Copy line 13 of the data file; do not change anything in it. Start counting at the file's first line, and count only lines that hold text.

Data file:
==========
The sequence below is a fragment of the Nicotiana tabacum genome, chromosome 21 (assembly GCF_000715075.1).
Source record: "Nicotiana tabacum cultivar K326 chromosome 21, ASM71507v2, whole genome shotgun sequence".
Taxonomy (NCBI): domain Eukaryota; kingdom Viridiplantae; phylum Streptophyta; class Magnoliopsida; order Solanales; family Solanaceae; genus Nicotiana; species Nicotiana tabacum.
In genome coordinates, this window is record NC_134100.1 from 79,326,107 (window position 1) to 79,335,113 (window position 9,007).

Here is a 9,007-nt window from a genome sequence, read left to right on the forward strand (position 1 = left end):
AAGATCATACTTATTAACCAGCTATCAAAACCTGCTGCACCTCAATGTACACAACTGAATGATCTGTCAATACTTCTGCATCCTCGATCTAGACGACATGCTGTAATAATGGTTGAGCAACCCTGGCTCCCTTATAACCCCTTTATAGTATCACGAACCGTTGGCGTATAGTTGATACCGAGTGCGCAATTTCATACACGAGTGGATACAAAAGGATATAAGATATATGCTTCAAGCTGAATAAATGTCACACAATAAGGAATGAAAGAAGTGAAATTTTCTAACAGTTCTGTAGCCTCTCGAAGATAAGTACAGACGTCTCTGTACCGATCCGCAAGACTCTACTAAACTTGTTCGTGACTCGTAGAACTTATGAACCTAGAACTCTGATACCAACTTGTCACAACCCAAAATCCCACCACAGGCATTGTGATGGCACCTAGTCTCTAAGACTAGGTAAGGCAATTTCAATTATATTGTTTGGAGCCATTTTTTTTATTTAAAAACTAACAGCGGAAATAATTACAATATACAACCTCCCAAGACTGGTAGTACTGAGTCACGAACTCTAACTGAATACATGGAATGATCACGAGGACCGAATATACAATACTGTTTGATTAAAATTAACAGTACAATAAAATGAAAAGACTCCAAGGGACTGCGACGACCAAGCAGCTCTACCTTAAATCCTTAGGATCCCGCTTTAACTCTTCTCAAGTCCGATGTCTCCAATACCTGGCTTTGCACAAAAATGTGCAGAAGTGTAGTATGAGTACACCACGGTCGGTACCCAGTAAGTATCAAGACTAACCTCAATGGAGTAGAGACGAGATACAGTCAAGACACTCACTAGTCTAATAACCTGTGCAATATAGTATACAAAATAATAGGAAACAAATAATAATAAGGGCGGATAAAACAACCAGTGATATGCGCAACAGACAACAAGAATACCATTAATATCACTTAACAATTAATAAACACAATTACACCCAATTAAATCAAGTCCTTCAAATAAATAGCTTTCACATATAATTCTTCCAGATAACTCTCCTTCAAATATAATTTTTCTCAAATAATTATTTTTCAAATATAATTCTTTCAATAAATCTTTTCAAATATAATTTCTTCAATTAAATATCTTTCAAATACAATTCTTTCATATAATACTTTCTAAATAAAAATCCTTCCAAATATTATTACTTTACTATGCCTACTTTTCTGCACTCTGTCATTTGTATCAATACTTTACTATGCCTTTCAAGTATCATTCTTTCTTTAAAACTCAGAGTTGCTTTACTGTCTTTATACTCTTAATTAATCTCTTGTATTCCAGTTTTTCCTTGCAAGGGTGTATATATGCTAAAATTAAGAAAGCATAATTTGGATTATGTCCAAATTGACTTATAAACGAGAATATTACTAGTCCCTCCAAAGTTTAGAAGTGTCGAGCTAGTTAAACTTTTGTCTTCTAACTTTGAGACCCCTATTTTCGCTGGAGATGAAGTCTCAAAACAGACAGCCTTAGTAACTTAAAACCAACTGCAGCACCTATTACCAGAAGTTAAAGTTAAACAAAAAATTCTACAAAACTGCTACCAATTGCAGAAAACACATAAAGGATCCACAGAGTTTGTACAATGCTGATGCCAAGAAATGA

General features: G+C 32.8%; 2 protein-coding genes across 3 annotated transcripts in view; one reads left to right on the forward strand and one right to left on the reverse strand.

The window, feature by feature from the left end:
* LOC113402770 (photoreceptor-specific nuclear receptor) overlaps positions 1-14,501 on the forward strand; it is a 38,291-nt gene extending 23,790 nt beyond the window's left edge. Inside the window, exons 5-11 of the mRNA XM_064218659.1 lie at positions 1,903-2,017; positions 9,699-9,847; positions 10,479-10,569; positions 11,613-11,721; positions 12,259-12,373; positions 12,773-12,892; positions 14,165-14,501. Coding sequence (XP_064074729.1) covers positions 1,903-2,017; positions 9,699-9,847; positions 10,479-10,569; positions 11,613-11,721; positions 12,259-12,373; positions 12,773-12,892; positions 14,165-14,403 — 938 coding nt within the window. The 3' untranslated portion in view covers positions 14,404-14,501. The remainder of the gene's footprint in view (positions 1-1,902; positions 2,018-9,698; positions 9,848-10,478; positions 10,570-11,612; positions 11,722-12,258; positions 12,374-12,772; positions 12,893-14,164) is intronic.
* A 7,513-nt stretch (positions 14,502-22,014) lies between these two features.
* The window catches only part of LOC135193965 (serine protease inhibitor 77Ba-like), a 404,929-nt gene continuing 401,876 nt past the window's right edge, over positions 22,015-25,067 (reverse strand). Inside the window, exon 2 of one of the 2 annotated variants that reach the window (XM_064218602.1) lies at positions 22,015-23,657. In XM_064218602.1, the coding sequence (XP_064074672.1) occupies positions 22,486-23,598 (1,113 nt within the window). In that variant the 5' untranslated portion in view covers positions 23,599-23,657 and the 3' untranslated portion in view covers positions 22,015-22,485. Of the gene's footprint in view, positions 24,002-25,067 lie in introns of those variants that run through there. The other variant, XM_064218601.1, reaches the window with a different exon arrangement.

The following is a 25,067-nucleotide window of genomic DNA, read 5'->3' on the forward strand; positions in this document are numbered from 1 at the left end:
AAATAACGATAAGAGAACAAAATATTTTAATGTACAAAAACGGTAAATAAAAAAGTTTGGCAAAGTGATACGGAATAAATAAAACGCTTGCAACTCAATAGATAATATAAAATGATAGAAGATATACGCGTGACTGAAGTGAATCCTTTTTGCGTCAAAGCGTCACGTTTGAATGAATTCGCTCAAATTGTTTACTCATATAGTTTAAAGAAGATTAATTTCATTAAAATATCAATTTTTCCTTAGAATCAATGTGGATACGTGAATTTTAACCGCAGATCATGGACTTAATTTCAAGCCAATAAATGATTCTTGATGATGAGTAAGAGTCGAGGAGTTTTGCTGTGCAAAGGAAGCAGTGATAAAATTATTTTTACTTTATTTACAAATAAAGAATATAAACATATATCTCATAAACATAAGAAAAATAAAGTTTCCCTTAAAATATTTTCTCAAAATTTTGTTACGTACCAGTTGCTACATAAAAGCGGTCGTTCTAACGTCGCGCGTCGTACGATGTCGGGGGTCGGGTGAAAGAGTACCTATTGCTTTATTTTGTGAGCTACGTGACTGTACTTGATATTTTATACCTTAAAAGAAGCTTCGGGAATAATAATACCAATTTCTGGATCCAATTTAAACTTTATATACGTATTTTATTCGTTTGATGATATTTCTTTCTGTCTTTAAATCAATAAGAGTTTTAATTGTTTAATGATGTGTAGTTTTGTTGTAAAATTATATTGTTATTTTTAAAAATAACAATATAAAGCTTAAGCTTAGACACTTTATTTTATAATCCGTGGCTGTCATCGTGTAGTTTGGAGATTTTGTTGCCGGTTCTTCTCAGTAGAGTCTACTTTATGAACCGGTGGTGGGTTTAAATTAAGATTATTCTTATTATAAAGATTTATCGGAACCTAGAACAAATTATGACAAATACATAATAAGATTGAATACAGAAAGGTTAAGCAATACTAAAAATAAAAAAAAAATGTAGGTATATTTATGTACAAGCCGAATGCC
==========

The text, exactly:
AAATAACGATAAGAGAACAAAATATTTTAATGTACAAAAACGGTAAATAAAAAAGTTTGGCAAAGTGATACGGAATAAATAAAACGCTTGCAACTCAATAGATAATATAAAATGATAGAAGATATACGCGTGACTGAAGTGAATCCTTTTTGCGTCAAAGCGTCACGTTTGAATGAATTCGCTCAAATTGTTTACTCATATAGTTTAAAGAAGATTAATTTCATTAAAATATCAATTTTTCCTTAGAATCAATGTGGATACGTGAATTTTAACCGCAGATCATGGACTTAATTTCAAGCCAATAAATGATTCTTGATGATGAGTAAGAGTCGAGGAGTTTTGCTGTGCAAAGGAAGCAGTGATAAAATTATTTTTACTTTATTTACAAATAAAGAATATAAACATATATCTCATAAACATAAGAAAAATAAAGTTTCCCTTAAAATATTTTCTCAAAATTTTGTTACGTACCAGTTGCTACATAAAAGCGGTCGTTCTAACGTCGCGCGTCGTACGATGTCGGGGGTCGGGTGAAAGAGTACCTATTGCTTTATTTTGTGAGCTACGTGACTGTACTTGATATTTTATACCTTAAAAGAAGCTTCGGGAATAATAATACCAATTTCTGGATCCAATTTAAACTTTATATACGTATTTTATTCGTTTGATGATATTTCTTTCTGTCTTTAAATCAATAAGAGTTTTAATTGTTTAATGATGTGTAGTTTTGTTGTAAAATTATATTGTTATTTTTAAAAATAACAATATAAAGCTTAAGCTTAGACACTTTATTTTATAATCCGTGGCTGTCATCGTGTAGTTTGGAGATTTTGTTGCCGGTTCTTCTCAGTAGAGTCTACTTTATGAACCGGTGGTGGGTTTAAATTAAGATTATTCTTATTATAAAGATTTATCGGAACCTAGAACAAATTATGACAAATACATAATAAGATTGAATACAGAAAGGTTAAGCAATACTAAAAATAAAAAAAAAATGTAGGTATATTTATGTACAAGCCGAATGCC